The nuclear weapons test in North Korea may set off a regional arms race, warns Slate's Fred Kaplan. A new military threat could help Japan's new prime minister revise his country's pacifist constitution and make a push toward nuclear armament. What are the exact limits on Japan's armed forces?
They're not supposed to have any. According to Article 9 of the country's post-World War II constitution—which was drafted by American lawyers—"the Japanese people forever renounce war as a sovereign right of the nation." Furthermore, "land, sea, and air forces, as well as other war potential, will never be maintained."
Article 9 doesn't apply to nuclear weapons. The Japanese government has always maintained the right to develop a defensive stockpile of nukes under the constitution, and the country's Supreme Court would likely go along. But there is an informal policy against the introduction, storage, and use of nuclear weapons. These "three principles" are firmly entrenched, even though they're not codified in the constitution or in any laws.
What about an army? Japan has maintained a pseudo-army—called the "Self-Defense Forces"—for decades, arguing that it's an extension of the national police and therefore doesn't violate the country's constitution. According to Japanese law, the Self-Defense Forces can only be used for, well, "self-defense." Until the last few years, that meant they would defend the islands from enemy attacks. The scope of their mission began to widen after North Korea tested a long-range missile over Japan in 1998.
First, the government signed a deal with the United States to help develop a missile-defense system. A long-standing ban on arms exports was later relaxed so the country could start shipping off missile parts to the Americans. Old-line pacifists say the program has also run afoul of a 1969 law restricting the use of space flight for military purposes, since Japan now has three intelligence satellites in orbit.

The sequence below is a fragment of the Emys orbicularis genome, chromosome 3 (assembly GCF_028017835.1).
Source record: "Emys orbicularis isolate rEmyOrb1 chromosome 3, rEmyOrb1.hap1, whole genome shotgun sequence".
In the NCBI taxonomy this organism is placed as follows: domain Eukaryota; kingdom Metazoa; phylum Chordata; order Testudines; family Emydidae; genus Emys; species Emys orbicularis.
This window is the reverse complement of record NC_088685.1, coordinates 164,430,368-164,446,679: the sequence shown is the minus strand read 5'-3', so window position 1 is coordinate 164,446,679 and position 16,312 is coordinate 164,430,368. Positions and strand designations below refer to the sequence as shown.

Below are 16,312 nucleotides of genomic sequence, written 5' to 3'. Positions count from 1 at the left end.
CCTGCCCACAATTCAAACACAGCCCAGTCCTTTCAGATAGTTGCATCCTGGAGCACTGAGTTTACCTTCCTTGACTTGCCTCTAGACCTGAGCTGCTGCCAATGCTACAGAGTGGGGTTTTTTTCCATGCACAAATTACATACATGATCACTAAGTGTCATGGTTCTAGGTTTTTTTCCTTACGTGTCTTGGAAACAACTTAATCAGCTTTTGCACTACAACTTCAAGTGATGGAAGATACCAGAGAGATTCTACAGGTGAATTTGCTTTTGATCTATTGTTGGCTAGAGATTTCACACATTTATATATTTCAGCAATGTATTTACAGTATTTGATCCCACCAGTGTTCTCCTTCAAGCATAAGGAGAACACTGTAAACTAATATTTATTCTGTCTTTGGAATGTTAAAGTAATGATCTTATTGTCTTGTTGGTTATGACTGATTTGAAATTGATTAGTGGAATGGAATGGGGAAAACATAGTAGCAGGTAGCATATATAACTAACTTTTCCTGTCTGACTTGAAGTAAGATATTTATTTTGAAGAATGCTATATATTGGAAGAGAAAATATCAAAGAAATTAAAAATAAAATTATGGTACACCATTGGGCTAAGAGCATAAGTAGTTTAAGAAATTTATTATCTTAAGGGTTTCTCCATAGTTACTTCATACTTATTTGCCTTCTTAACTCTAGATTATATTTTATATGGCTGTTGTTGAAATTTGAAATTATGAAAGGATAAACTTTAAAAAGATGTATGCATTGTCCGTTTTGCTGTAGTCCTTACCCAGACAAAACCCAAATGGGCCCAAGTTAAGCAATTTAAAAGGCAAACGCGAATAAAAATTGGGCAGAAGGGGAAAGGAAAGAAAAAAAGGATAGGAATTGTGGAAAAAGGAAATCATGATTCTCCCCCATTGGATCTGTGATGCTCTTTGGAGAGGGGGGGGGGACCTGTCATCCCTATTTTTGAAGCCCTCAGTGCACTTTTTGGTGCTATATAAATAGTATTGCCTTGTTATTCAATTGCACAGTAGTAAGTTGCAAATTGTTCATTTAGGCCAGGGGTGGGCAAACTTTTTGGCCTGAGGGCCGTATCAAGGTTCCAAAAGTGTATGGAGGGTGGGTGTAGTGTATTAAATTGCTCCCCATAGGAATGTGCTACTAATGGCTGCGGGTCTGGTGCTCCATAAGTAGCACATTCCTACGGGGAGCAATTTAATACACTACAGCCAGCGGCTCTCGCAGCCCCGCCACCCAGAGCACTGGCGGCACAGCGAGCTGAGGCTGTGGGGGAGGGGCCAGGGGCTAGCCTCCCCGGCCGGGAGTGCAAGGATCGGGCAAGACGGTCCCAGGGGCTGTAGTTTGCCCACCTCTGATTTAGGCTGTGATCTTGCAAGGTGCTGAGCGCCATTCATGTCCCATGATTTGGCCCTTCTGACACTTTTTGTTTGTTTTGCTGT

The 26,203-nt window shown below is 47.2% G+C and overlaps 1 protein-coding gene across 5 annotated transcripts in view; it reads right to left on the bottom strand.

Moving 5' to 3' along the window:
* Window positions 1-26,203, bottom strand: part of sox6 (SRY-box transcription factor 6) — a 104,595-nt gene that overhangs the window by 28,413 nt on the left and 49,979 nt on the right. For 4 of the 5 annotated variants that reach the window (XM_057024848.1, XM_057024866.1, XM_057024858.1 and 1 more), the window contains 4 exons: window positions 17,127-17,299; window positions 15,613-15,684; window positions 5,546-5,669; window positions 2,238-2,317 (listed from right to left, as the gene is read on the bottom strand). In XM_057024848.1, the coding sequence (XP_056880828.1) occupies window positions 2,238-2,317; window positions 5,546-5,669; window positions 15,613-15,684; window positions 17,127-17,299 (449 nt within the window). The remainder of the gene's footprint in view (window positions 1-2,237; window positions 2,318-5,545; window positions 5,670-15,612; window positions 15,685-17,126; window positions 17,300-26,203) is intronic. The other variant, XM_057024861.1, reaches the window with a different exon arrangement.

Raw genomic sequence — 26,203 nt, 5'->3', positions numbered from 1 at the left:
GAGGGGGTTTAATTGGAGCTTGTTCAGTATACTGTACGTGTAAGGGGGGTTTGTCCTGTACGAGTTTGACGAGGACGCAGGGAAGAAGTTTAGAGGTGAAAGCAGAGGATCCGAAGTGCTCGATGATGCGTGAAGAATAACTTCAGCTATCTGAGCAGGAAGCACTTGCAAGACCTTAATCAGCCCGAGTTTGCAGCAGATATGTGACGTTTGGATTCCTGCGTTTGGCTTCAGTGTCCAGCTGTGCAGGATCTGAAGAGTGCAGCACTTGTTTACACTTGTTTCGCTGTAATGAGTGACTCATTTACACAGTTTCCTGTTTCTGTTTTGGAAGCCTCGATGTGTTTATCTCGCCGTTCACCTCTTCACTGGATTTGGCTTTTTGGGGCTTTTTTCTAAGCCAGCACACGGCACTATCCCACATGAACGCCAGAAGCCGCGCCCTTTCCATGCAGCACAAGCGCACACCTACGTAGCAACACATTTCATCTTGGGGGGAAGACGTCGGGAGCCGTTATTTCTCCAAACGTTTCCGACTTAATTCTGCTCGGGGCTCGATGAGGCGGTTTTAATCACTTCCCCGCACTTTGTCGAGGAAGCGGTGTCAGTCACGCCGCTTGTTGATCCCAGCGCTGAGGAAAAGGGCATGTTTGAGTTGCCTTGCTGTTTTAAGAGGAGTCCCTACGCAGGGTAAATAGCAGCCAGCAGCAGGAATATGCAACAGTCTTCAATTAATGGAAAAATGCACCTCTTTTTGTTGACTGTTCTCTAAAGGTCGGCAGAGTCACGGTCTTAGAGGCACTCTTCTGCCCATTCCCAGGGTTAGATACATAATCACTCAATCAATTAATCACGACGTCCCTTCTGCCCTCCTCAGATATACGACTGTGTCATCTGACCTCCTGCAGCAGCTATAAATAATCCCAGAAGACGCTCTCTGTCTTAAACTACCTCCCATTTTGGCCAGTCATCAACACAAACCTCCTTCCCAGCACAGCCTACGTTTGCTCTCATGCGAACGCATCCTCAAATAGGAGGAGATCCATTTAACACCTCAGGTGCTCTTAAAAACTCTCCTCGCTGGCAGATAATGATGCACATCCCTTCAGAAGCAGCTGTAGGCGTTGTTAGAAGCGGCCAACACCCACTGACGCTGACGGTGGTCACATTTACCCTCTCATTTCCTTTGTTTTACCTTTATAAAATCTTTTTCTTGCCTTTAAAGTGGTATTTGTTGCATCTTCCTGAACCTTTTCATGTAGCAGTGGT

Meanwhile, Japanese troops have joined in military operations overseas. The war on terrorism has been deemed exempt from Article 9's specific ban on the "use of force as a means of settling international disputes," since it can be viewed as a form of individual self-defense. Former Prime Minister of Japan Junichiro Koizumi persuaded the parliament to pass temporary laws allowing for overseas deployment. The "Anti-Terrorism Special Measures Law" sent supply ships to help U.S. forces in Afghanistan, and another law from 2003 permitted a limited ground presence in southern Iraq.
More-recent debates have focused on whether the Self-Defense Forces can order emergency missile intercepts without first consulting the prime minister, and if it might be possible to launch a pre-emptive strike under certain conditions. The ruling party has also been considering a rewrite of the constitution that would make it easier for the SDF to deploy overseas. To get such an amendment passed, the government would need a two-thirds majority in both houses of parliament, plus a majority vote in a national referendum. While there's a lot of support for the reforms right now, it looks like the doves still have enough votes to scuttle the plan in one of the houses.
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Explainer thanks Ellis Krauss of the University of California at San Diego.